has been too much for me. I shall not go farther away than into
my room there (pointing to the room on the left). And I will come
back directly. (SVAVA throws herself into a chair by the table,
overcome by her emotion.)

Alfred. It looks as if we two were to have to settle this matter,
after all.

Svava. Yes.

Alfred. I daresay that you will understand that since yesterday I
have done nothing else but invent speeches to make to you--but
now I do not feel as if it had been of much use.

Svava. It was good of you to come.

Alfred. But you must let me make one request of you, and that
from my heart: Wait for me! Because I know now what will show me
the way to your heart. We had planned out our life together, you
and I; and, although I shall do it alone, I shall carry out our
plans unfalteringly. And then perhaps, some day, when you see how
faithful I have been--. I know I ought not to worry you, least of
all to-day. But give me an answer! You need scarcely say
anything--but just give me an answer!

Svava. But what for?

Alfred. I must have it to live on--and the more difficult the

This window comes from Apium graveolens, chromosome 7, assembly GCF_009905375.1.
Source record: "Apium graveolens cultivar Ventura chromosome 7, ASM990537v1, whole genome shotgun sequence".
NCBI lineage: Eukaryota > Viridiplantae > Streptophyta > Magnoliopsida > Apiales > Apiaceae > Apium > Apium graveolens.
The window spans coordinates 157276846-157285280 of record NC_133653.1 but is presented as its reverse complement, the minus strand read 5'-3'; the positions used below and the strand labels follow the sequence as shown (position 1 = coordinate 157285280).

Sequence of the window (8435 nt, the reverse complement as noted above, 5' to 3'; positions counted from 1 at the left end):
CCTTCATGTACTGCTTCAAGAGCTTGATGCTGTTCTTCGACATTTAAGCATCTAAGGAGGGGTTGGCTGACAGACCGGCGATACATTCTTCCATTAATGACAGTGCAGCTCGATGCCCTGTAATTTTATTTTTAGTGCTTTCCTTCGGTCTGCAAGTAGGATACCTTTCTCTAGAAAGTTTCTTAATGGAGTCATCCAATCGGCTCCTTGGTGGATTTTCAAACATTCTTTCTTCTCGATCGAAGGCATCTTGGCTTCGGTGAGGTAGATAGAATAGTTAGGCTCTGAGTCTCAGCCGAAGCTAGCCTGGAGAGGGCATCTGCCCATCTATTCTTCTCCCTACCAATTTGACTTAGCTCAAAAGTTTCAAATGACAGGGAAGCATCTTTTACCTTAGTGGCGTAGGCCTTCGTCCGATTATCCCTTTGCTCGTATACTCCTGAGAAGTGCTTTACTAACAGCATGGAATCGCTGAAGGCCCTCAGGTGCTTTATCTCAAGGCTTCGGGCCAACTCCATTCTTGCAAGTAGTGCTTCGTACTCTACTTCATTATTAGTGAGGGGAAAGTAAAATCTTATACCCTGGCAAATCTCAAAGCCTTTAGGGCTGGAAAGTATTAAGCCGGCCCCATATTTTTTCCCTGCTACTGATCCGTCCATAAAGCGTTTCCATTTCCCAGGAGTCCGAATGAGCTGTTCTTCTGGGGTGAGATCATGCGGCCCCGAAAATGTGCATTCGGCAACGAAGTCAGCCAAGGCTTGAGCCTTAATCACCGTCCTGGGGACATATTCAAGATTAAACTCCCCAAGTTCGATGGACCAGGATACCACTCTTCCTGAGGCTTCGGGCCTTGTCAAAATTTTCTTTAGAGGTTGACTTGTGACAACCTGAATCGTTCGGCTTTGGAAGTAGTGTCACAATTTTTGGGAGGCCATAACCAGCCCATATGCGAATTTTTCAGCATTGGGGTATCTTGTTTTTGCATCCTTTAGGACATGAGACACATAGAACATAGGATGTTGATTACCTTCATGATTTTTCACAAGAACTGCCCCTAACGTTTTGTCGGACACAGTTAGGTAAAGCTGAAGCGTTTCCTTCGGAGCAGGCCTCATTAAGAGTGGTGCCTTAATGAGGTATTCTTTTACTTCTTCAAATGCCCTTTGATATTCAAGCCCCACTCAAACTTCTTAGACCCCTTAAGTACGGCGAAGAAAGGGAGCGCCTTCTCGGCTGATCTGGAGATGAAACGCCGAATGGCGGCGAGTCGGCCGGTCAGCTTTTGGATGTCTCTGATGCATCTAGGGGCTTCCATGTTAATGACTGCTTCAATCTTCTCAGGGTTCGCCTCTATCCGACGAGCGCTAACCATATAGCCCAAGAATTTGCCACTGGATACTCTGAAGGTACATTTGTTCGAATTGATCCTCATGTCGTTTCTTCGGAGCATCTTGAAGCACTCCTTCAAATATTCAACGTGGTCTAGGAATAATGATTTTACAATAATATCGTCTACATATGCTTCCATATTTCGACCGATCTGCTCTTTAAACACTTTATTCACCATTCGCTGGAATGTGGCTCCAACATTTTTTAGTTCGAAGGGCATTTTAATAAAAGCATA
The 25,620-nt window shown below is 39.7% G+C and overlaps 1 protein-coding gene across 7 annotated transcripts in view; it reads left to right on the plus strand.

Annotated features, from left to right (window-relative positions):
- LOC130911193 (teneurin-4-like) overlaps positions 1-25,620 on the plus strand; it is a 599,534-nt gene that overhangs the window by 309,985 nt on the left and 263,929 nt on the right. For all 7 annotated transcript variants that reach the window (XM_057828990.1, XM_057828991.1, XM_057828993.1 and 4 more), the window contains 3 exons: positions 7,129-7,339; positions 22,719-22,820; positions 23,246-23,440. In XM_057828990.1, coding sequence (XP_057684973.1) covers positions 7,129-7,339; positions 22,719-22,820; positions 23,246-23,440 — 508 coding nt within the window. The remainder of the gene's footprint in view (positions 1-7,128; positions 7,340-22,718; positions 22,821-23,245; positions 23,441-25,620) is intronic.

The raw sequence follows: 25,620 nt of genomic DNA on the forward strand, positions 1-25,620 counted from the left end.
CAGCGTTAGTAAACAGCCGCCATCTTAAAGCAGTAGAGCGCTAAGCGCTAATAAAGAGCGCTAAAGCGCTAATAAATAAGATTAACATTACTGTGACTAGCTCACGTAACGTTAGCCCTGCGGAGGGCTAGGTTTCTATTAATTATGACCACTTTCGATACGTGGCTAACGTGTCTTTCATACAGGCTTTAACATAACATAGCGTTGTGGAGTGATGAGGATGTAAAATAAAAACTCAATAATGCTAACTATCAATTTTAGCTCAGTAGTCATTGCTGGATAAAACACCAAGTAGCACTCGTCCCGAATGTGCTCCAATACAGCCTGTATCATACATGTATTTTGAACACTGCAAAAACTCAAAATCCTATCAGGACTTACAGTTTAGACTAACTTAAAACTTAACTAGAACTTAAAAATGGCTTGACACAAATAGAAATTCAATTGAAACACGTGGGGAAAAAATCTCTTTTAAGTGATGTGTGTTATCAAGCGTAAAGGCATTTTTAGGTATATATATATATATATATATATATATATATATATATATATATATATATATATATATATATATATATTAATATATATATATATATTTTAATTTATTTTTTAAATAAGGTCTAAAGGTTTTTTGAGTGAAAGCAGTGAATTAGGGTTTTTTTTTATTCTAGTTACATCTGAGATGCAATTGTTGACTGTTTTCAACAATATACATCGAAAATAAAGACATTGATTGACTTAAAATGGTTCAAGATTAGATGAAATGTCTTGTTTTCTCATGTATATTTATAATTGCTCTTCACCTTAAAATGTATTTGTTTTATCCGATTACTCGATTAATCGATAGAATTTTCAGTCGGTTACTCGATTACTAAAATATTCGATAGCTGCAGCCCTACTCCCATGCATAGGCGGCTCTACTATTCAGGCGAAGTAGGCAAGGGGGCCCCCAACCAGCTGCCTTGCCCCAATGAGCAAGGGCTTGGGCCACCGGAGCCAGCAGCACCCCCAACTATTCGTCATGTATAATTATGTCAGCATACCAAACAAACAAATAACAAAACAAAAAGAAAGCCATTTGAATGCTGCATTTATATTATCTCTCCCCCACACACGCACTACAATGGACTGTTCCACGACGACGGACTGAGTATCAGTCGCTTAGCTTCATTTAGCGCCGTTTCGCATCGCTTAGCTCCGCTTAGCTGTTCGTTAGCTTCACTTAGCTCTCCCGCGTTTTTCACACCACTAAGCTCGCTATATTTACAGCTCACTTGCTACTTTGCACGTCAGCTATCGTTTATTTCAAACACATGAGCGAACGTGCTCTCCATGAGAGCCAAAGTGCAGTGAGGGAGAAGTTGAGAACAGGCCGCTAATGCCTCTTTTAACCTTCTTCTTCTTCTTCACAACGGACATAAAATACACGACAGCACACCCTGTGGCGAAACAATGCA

prize is to attain, the better worth living will life be to me.
Give me an answer!

Svava (tries to speak, but bursts into tears). Ah, you see how
everything upsets me to-day. I cannot. Besides, what do you want
me to do? To wait? What would that mean? It would mean being
ready and yet not ready; trying to forget and yet always having
it before my mind. (Is overcome again by her emotion.) No!

Alfred. I see you need to be alone. But I cannot bring myself to
go away. (SVAVA gets up, and tries to regain control over
herself. ALFRED goes to her and throws himself on his knees
beside her.) Give me just one word.

Svava. But do you not understand that if you could give me back
once more the happiness that complete trust gives--do you think I
should wait for you to ask anything of me then? No, I should go
to you and thank you on my knees. Can you doubt that for a

Alfred. No, no!

Svava. But I have not got it.

Alfred. Svava!

Svava. Oh, please--!

Alfred. Good-bye--good-bye! But I shall see you again some day? I
shall see you again? (Turns to go, but stops at the door.) I must
have a sign--something definite to take with me! Stretch out a
hand to me! (At these words SVAVA turns to him and stretches out
both her hands to him. He goes out. MRS. RIIS comes in from her

Mrs. Riis. Did you promise him anything?

Svava. I think so. (Throws herself into her mother's arms.)